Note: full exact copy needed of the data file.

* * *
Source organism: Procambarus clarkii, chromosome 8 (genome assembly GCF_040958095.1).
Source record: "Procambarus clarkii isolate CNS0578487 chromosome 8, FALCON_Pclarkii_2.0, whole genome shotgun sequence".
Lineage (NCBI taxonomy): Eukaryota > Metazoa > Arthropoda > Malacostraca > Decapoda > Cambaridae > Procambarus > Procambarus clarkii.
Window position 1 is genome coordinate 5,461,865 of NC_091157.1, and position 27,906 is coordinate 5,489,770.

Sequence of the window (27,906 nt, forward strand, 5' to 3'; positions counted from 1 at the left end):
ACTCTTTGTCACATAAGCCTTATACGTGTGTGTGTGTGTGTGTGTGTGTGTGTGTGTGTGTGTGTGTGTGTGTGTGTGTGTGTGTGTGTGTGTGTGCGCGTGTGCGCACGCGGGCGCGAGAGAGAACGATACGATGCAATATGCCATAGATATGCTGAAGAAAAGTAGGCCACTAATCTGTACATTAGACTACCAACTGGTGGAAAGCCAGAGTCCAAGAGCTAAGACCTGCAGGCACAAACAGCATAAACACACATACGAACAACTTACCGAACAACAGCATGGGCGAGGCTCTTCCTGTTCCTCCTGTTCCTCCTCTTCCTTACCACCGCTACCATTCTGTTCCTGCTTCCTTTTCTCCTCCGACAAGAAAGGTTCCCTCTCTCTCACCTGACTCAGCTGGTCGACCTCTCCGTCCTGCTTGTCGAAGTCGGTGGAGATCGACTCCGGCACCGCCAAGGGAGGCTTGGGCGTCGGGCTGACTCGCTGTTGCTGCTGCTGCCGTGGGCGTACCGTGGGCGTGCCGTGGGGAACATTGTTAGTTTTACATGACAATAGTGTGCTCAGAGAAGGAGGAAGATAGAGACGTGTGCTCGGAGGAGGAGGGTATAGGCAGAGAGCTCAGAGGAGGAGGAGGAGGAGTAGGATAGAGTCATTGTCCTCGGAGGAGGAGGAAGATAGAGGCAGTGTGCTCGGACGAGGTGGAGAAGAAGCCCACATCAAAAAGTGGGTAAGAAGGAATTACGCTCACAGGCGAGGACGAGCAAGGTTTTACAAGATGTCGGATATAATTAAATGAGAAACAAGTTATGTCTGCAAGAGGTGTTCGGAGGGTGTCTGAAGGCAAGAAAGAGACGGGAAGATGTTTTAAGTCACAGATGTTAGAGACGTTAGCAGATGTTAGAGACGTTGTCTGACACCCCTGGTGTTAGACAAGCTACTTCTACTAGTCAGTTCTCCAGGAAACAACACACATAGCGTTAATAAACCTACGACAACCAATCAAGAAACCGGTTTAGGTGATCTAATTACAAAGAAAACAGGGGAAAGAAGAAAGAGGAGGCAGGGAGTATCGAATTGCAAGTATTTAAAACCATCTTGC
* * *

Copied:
Source organism: Procambarus clarkii, chromosome 8 (genome assembly GCF_040958095.1).
Source record: "Procambarus clarkii isolate CNS0578487 chromosome 8, FALCON_Pclarkii_2.0, whole genome shotgun sequence".
Lineage (NCBI taxonomy): Eukaryota > Metazoa > Arthropoda > Malacostraca > Decapoda > Cambaridae > Procambarus > Procambarus clarkii.
Window position 1 is genome coordinate 5,461,865 of NC_091157.1, and position 27,906 is coordinate 5,489,770.

Sequence of the window (27,906 nt, forward strand, 5' to 3'; positions counted from 1 at the left end):
ACTCTTTGTCACATAAGCCTTATACGTGTGTGTGTGTGTGTGTGTGTGTGTGTGTGTGTGTGTGTGTGTGTGTGTGTGTGTGTGTGTGTGTGTGTGCGCGTGTGCGCACGCGGGCGCGAGAGAGAACGATACGATGCAATATGCCATAGATATGCTGAAGAAAAGTAGGCCACTAATCTGTACATTAGACTACCAACTGGTGGAAAGCCAGAGTCCAAGAGCTAAGACCTGCAGGCACAAACAGCATAAACACACATACGAACAACTTACCGAACAACAGCATGGGCGAGGCTCTTCCTGTTCCTCCTGTTCCTCCTCTTCCTTACCACCGCTACCATTCTGTTCCTGCTTCCTTTTCTCCTCCGACAAGAAAGGTTCCCTCTCTCTCACCTGACTCAGCTGGTCGACCTCTCCGTCCTGCTTGTCGAAGTCGGTGGAGATCGACTCCGGCACCGCCAAGGGAGGCTTGGGCGTCGGGCTGACTCGCTGTTGCTGCTGCTGCCGTGGGCGTACCGTGGGCGTGCCGTGGGGAACATTGTTAGTTTTACATGACAATAGTGTGCTCAGAGAAGGAGGAAGATAGAGACGTGTGCTCGGAGGAGGAGGGTATAGGCAGAGAGCTCAGAGGAGGAGGAGGAGGAGTAGGATAGAGTCATTGTCCTCGGAGGAGGAGGAAGATAGAGGCAGTGTGCTCGGACGAGGTGGAGAAGAAGCCCACATCAAAAAGTGGGTAAGAAGGAATTACGCTCACAGGCGAGGACGAGCAAGGTTTTACAAGATGTCGGATATAATTAAATGAGAAACAAGTTATGTCTGCAAGAGGTGTTCGGAGGGTGTCTGAAGGCAAGAAAGAGACGGGAAGATGTTTTAAGTCACAGATGTTAGAGACGTTAGCAGATGTTAGAGACGTTGTCTGACACCCCTGGTGTTAGACAAGCTACTTCTACTAGTCAGTTCTCCAGGAAACAACACACATAGCGTTAATAAACCTACGACAACCAATCAAGAAACCGGTTTAGGTGATCTAATTACAAAGAAAACAGGGGAAAGAAGAAAGAGGAGGCAGGGAGTATCGAATTGCAAGTATTTAAAACCATCTTGC